Imagine that you’re the first one that gets to peer into a treasure chest that is being opened in hundreds or thousands of years. This is the feeling of taking rough rocks found in the high desert of Oregon and polishing them to see the incredible windows into their beauty.
It takes a penchant for tedious projects leading to beautiful spoils to be ANY kind of artist. In the case of Lapidary, that vision must carry you through many ugly stages hoping that it’s all worth it in the end. I take an unorthodox approach with breaking my rough material instead of ‘slabbing’. The stones chose their shapes this way, from their perfect geometry within, but that definitely makes it harder to see what’s going on inside until the commitment is made to the rock.
Stick the Stone
For small stones, the piece is adhered to a stick (dop) so that grinding and polishing can happen without losing any of your fingers. This Oregon Thunder Egg displays mossing coming up through agate in stage 3 of grind/polish (out of a total of 8). The teardrop shape was how the gem responded to breaking and the first couple of grinding stones.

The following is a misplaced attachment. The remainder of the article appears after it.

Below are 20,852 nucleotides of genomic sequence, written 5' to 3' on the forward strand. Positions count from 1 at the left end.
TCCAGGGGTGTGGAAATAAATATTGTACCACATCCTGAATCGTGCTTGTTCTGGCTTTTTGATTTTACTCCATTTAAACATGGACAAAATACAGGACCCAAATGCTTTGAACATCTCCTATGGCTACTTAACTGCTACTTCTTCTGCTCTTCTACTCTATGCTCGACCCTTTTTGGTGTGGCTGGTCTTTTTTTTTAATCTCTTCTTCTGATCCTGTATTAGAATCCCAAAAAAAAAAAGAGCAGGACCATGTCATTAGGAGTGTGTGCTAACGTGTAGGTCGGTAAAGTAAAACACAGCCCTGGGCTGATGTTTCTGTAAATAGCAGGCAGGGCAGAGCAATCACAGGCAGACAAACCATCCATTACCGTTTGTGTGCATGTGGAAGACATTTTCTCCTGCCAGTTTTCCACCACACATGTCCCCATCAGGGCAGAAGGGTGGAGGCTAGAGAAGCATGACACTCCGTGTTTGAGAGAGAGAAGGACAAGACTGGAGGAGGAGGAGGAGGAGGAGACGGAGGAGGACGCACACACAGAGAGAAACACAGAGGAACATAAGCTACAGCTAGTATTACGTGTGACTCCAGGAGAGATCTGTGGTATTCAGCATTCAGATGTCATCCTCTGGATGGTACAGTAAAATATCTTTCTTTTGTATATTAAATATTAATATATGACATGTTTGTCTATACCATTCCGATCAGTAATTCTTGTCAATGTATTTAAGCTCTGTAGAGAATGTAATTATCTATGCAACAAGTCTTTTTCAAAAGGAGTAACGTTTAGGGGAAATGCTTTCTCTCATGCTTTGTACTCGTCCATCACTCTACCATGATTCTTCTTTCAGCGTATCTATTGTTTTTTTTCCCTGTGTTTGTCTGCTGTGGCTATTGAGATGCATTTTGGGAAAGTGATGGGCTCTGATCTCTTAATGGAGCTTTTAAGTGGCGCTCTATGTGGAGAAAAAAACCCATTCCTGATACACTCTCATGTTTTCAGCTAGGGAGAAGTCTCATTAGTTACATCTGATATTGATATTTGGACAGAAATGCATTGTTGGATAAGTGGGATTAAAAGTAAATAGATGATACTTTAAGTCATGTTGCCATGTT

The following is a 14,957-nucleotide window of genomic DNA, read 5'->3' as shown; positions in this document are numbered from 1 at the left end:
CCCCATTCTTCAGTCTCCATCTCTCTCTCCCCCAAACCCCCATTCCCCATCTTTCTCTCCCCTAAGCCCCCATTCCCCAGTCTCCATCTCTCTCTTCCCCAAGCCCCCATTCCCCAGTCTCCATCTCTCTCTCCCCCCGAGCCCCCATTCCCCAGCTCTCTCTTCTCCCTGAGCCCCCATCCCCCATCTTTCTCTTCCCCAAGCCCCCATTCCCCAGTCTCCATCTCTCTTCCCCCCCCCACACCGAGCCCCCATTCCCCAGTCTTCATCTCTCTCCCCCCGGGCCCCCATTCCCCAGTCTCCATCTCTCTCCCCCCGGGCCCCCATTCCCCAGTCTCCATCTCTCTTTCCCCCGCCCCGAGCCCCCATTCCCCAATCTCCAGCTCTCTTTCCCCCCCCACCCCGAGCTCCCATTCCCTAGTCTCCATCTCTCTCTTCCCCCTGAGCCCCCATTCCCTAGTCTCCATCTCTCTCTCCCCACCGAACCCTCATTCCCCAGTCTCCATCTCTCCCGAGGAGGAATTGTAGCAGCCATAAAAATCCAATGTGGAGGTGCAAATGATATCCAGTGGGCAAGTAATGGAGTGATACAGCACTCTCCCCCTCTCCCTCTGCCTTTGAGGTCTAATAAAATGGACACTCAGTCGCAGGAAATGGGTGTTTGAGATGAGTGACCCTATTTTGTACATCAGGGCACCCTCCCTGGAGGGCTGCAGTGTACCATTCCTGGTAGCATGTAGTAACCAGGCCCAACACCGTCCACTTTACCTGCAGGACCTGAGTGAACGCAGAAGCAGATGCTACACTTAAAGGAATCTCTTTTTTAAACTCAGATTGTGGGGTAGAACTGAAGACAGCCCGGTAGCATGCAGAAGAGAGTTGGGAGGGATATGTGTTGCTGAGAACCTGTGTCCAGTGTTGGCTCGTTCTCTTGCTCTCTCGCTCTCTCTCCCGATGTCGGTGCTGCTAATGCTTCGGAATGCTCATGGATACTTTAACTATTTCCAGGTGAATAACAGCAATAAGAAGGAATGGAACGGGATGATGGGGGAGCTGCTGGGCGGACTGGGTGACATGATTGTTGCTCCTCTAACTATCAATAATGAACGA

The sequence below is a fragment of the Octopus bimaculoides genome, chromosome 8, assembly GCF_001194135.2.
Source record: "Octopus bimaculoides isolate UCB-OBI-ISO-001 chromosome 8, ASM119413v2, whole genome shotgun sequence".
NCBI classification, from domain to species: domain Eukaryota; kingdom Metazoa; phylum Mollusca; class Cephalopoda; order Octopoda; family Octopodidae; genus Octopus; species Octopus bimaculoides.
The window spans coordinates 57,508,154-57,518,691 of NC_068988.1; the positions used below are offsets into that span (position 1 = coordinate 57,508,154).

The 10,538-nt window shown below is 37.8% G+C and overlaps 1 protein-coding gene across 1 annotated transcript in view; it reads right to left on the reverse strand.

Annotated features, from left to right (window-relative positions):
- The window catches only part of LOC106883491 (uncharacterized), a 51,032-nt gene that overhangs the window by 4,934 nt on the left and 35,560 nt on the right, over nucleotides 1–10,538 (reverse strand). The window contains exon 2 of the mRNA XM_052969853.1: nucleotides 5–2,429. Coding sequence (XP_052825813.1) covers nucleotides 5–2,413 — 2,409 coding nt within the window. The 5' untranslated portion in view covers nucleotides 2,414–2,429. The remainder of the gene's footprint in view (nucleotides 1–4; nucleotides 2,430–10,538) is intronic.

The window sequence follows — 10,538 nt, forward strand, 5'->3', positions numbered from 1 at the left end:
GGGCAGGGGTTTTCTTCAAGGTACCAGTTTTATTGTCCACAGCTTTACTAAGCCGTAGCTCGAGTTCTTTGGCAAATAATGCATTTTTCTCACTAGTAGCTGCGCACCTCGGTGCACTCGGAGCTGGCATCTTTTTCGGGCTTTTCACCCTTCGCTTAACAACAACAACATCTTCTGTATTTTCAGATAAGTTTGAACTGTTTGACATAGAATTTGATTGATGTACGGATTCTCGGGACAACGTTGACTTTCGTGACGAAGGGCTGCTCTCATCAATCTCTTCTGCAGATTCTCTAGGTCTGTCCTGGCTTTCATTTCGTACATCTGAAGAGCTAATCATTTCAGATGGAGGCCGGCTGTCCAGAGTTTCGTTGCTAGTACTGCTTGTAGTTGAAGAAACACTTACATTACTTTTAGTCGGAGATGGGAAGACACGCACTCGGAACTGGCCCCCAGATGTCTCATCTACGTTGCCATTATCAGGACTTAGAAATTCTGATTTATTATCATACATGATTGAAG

Many times pictures and landscapes are revealed in the stones. Another Thunder Egg from the Blue Bed shows an almost mod/abstract composition of a mountain with sun over head, framed by fortification lines and common opal. These are the surprises that the gems bring as one is cleaning them up.
When the Chips are Down
When the really lovely stones break, you can bet I’m saving every shard. The very smallest chips that won’t make a ‘free form’ cabochon get dopped and made into these great 5mm dots (the size of the dop they were on). These make great ring gems, earrings, and accent gems for variation in size and color palette of jewels to work with.
The pieces in the bouquet of dops just finished today! They will be finding their way into New Jewelry in the coming weeks. Can’t wait to see what happens to them!